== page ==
12 August 2007

week 1 mileage

this year, in an ingenious fit of inspiration, mwms decided to give all the incoming first-year students a survey to complete during the first four weeks of school. the concept is to calculate "the number of hours spent in studying the following subjects for the next four weeks" and then submit the form "anonymously" so that the administration can get a sense of how much students are studying. the first week of school they technically dubbed "week 0," so we began calculating this week (who starts counting from 0, i don't know...how can a week be 0?!?!?). for those readers interested in knowing what the life of a medical student is like, prepare to be amazed....

week 1 mileage:
time spent in class, labs and lectures: 25 hours
independent study (i.e. study time outside of class) for clinical exam (ce) course: 0.5 hours
independent study for osteopathic principles & practices (opp) course: 1 hour
independent study for anatomy: 35.5 hours
medical appointments/sessions: 5 hours
legitimate exercise: 1 hour
time spent reassuring classmates: endless

the big question: did i study enough to pass tomorrow's anatomy exam? who knows?


j.p. said...

when i read your "mileage" to Jak the other day, he looked at me quizically and said, "there aren't that many hours in a week, are there?"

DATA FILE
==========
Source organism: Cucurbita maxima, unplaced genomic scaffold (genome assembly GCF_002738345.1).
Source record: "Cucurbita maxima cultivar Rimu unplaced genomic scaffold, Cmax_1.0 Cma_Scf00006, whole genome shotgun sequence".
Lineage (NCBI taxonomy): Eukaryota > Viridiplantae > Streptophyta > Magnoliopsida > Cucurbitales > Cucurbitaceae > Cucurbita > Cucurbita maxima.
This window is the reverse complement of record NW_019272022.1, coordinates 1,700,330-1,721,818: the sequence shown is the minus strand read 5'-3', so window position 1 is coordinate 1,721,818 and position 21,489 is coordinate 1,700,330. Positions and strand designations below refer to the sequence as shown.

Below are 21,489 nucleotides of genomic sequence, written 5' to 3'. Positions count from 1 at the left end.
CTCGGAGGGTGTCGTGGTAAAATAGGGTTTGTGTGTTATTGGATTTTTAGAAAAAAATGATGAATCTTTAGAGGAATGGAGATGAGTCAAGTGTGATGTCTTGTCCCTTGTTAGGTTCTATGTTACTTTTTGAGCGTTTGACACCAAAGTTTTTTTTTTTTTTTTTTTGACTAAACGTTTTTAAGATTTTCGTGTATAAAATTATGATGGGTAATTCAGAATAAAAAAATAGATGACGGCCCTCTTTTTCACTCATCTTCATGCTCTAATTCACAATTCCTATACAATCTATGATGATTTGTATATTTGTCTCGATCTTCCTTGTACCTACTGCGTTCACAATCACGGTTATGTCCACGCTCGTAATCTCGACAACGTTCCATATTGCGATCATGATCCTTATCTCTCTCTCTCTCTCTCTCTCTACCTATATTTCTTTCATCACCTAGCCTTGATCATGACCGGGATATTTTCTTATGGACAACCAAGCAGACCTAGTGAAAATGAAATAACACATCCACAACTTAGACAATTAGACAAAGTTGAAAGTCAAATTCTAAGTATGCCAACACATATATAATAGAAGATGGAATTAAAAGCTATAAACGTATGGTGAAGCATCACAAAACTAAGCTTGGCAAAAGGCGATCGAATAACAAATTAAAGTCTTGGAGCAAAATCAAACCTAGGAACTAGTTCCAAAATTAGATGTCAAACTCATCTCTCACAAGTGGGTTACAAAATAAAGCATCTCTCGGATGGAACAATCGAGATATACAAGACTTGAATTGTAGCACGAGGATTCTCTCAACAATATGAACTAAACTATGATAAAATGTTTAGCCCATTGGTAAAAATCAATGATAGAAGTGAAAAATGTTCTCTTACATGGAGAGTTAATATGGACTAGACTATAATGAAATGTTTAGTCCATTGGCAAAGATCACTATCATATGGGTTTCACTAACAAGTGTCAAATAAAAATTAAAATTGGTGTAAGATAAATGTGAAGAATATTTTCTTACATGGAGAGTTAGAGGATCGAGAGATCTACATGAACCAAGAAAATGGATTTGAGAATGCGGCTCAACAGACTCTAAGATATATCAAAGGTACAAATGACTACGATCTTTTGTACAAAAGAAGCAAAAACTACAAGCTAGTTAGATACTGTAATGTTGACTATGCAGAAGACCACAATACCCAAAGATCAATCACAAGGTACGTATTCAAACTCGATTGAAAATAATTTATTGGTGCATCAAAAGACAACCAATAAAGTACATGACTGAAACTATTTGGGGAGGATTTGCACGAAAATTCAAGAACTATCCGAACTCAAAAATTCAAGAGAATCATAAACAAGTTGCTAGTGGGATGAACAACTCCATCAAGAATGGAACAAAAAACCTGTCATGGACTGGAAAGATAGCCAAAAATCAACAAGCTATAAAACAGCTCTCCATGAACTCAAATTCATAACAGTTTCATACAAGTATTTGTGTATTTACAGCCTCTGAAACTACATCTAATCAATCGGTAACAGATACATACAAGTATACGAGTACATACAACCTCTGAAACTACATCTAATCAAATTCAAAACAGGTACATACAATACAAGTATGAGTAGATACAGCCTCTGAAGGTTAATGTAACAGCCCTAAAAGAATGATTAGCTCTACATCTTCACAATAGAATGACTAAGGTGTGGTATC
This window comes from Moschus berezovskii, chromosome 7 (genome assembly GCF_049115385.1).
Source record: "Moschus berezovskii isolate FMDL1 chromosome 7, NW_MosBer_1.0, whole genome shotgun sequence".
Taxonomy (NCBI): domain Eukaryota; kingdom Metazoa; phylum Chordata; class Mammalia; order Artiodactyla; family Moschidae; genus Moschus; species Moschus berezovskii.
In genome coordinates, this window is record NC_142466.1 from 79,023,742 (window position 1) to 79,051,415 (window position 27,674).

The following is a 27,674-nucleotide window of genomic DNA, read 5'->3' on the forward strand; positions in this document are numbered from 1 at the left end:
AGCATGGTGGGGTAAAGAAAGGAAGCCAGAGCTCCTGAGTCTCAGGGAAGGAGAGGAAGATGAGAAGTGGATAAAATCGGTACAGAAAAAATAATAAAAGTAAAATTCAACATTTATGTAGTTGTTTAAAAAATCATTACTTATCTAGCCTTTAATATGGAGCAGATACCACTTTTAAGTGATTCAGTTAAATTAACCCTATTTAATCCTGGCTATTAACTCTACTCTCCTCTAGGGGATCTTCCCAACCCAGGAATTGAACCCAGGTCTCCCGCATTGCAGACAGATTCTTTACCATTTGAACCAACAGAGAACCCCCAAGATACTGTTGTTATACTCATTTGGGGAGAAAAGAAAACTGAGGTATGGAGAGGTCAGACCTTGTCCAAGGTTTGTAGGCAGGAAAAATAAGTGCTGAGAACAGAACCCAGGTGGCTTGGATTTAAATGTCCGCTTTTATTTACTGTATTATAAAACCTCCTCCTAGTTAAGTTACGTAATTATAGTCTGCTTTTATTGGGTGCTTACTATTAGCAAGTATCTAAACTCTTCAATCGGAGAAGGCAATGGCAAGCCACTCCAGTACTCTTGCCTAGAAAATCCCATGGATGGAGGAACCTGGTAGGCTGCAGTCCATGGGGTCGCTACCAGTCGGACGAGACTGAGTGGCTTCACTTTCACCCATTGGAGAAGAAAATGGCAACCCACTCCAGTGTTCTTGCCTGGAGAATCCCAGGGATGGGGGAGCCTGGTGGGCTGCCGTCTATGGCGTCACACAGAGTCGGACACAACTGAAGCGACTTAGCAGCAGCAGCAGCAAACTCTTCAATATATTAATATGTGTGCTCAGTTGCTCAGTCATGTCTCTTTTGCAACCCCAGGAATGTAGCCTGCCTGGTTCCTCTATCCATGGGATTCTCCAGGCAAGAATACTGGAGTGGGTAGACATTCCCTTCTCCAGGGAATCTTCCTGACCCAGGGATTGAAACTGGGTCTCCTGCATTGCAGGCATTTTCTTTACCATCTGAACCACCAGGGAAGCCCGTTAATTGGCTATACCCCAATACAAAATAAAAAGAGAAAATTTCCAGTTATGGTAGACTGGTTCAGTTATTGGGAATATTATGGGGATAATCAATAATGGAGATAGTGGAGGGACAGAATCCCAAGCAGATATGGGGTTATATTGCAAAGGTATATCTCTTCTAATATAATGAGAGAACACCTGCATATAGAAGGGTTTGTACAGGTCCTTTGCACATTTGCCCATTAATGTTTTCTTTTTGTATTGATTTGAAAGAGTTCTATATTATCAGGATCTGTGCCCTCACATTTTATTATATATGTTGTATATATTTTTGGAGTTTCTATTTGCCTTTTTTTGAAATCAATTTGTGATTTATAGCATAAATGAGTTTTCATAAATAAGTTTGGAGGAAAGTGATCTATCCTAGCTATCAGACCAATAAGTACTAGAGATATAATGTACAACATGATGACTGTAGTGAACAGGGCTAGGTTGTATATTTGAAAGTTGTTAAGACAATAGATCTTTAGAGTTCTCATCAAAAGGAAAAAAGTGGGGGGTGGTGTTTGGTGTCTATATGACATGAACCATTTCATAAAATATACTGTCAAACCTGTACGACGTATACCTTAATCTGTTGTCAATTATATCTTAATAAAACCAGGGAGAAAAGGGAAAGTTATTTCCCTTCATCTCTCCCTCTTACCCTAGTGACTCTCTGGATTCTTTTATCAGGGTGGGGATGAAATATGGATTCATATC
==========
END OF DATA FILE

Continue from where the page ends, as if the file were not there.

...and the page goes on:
so i'd love to talk with you sometime, but judging by your posts, school seems rather all consuming right now. so if you do have time, email me to let me know when, and i'll give you a call. otherwise, at least keep posting, so we know you're surviving.

student dr. blaze said...

the study book i bought (to help me study better) says that there are 168 hours in a week. i personally think that little elves come and steal a few when i'm not paying close enough attention.

alas, i will likely be insane until anatomy is over (~Oct. 15), but if i can, i'll try to call before then. hope you're doing well. post something, dagnabit! ;-)

a little disclaimer...

i'm a medical student. just a student. so please, don't take anything i say too seriously. remember that i was an english literature major as an undergrad, so there is much fiction to be found in these pages. do you think i'm telling a story about you or your illness? more likely, you're tapping into my sense of "everyman"--that is, your story resonates with what i write here because it's not so uncommon after all. need help? please, please go see your physician. <--i'm not her. yet. ;-)